Surfing the Reef of the Rocky Mountain Front
by Heather McCartney-Duty
Broadcast 8.31 & 9.3.2021
The sun breaks the eastern horizon, gleaming like a red laser across the calm sea. The waves lap gentle against the shore, ebbing and flowing, with a gentle whoosh, crash and retreat.
Dragonflies begin their hunts, scouring quiet tidal pools for tasty breakfasts while beneath the waters trilobites and brachiopods scour the sea for their sustenance of “little shellys.”
The humid air stirs and the ferns and new conifers wave. The mosses, per usual, remain too dignified to move.
The day has begun on this reef…300 million years ago, give or take a millenium.
Today, I stand in the same early morning sunlight but on dry ground, looking up and west at what the Blackfeet call the “Backbone of the World,” the Rocky Mountain Front. I tip my head all the way back to look way up at this reef, now transformed by time. No longer a watery ecosystem, this stalwart limestone history book is now covered in the latest versions of conifers and alpine short grasses. A reef can be formed many ways, through biotic and abiotic processes. The structure as we know it today is often a substantial mostly barren rock slab, formed either of coral and other sea life skeletons, or by sand deposition, just above or below sea level. But the only sea here today is one of rolling hills of prairie grass stretching as far to the east as the eye can see.
Shades of bone and eggshell reflect brightly in the morning sun. It feels as if the sheerness of the rock face shouldn’t be holding anything, yet here in my binocular’s view is a nanny mountain goat, leading her kid out for a graze on the wall.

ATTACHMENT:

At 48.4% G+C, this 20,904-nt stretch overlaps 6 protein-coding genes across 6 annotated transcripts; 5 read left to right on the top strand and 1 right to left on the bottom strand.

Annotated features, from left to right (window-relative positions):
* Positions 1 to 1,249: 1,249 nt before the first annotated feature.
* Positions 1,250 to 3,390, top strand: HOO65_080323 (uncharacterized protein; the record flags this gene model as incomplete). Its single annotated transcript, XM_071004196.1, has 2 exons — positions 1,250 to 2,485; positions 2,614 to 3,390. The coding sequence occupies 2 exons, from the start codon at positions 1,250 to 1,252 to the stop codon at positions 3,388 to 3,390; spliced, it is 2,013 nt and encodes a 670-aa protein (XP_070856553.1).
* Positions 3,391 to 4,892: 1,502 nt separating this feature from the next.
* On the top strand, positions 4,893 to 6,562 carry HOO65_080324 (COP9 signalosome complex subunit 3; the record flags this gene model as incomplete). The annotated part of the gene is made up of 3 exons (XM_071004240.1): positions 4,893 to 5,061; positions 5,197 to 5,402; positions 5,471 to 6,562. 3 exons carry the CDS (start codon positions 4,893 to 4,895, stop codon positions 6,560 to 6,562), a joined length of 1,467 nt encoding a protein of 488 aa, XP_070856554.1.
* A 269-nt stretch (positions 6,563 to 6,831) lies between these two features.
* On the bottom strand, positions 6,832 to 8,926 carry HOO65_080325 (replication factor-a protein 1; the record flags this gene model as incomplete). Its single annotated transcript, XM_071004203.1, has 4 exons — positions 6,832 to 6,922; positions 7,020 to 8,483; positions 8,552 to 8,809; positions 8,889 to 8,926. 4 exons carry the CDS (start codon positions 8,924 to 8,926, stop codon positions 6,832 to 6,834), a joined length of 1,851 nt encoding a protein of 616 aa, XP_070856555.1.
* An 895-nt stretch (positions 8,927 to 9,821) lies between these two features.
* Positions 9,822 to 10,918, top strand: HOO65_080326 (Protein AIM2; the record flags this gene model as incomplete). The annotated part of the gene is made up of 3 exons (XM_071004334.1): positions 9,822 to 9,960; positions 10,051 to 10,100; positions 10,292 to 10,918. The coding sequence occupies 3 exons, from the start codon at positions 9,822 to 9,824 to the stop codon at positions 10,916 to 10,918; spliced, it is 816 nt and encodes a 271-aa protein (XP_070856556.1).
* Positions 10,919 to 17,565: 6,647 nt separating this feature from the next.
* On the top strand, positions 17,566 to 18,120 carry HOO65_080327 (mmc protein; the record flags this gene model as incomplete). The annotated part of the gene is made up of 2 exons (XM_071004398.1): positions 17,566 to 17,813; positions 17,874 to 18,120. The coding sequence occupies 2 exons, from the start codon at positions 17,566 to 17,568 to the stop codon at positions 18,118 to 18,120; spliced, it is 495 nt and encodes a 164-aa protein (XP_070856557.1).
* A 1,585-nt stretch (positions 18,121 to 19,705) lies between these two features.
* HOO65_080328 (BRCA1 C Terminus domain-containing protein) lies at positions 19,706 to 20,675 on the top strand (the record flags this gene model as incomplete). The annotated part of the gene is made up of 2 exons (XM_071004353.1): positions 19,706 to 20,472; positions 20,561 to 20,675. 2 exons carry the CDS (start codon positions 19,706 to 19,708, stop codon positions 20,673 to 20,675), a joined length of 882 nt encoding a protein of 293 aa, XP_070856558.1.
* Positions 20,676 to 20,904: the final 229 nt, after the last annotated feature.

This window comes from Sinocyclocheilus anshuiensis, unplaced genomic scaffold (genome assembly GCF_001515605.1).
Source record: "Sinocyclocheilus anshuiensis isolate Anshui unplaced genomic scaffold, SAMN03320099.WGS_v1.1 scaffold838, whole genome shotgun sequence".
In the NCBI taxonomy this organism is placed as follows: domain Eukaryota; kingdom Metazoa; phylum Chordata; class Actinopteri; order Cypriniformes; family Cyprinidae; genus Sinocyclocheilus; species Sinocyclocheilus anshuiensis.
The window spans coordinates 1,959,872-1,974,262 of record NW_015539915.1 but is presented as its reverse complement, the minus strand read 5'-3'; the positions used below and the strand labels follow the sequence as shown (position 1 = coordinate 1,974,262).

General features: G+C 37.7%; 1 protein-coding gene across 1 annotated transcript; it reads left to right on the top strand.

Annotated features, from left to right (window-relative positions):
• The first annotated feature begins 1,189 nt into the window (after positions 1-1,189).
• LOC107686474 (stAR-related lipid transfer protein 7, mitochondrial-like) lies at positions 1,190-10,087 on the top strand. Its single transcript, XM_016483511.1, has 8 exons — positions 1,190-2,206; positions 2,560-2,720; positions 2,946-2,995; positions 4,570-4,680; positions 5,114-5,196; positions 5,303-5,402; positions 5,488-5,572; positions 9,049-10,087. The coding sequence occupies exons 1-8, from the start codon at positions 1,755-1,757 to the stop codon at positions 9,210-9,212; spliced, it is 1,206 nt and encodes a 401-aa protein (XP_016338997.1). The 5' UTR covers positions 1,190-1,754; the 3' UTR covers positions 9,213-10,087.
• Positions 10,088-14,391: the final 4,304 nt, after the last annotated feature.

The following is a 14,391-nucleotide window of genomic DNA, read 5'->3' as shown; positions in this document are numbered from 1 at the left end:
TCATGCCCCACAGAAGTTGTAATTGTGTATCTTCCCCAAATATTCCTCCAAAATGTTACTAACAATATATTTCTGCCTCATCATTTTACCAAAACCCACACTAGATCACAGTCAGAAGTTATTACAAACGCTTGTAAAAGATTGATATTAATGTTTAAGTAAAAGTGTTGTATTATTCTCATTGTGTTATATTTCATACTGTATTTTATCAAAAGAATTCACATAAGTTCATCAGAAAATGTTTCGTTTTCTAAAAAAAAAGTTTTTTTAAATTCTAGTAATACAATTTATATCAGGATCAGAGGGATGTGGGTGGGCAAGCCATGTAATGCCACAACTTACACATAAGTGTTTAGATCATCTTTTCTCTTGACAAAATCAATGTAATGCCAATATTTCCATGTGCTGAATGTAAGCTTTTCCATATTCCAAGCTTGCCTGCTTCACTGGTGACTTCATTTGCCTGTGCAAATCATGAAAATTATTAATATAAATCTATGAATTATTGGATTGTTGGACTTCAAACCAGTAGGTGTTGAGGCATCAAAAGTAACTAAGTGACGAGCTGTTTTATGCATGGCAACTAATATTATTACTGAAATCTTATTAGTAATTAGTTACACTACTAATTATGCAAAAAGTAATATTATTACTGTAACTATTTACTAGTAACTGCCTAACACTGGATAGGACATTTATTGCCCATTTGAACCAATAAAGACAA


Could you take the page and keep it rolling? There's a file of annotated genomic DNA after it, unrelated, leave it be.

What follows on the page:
I kneel and sort through the stones at my feet, ground by ancient glaciers, flipping them over, looking and feeling for the prize of raised or sunken ridges in a geometric pattern. I find several imprints of crustaceans and pick them up—giddy with the find of an ancient clam.
The stone faces that rise above me are still called reefs after all this time, and they retain many of their original inhabitants, though now in layers of inanimate fossil and mineral. They have been named: Castle, Walling, Split, and famously, The Chinese Wall. The reefs, formed in the Paleozoic Era, still give life to land-dwelling flora and fauna, providing a strong foundation for the roots of living plants as well as dissolved nutrients for a variety of plant and animal life.
As to why these reefs, made primarily of Mississipian or Cambrian limestone, are so high and exposed, we have a few clues from their immediate mountainous neighbors to the west, the Madison limestone overthrust belts. Things like massive marine deposits tend to get shoved out of their comfortable ancient seabed when layers of the earth’s crust collapse and fold with the colliding of the tectonic plates.
Over the centuries, with each rain and snowfall on this arid set of slabs, nutrients—primarily calcium from the bodies of ancient fossilized creatures—wash down its walls into small trickles and cold mountain streams that feed the high plains. Whole boulders, under the power of wind, water, and ice, dislodge and tumble down to the plains. Under glaciers from the last ice age, many were crushed and ground and pulverized into chunks and rocks and powders that form the growing medium of the Rocky Mountain Front.
Ancient life nourishes life today. I take a roast elk sandwich from my pack and take a moment to marvel at the massive landscape and express gratitude: for the ungulate that fed upon the grasses that absorbed the minerals that the reef shed after the marine life perished and aged on this glacial plain. This is the House (of Sky), as writer Ivan Doig penned, that the sea built.
Every week since 1991, Field Notes has inquired about Montana’s natural history. Field Notes are written by naturalists, students, and listeners about the puzzle-tree bark, eagle talons, woolly aphids, and giant puffballs of Western, Central and Southwestern Montana and aired weekly on Montana Public Radio.
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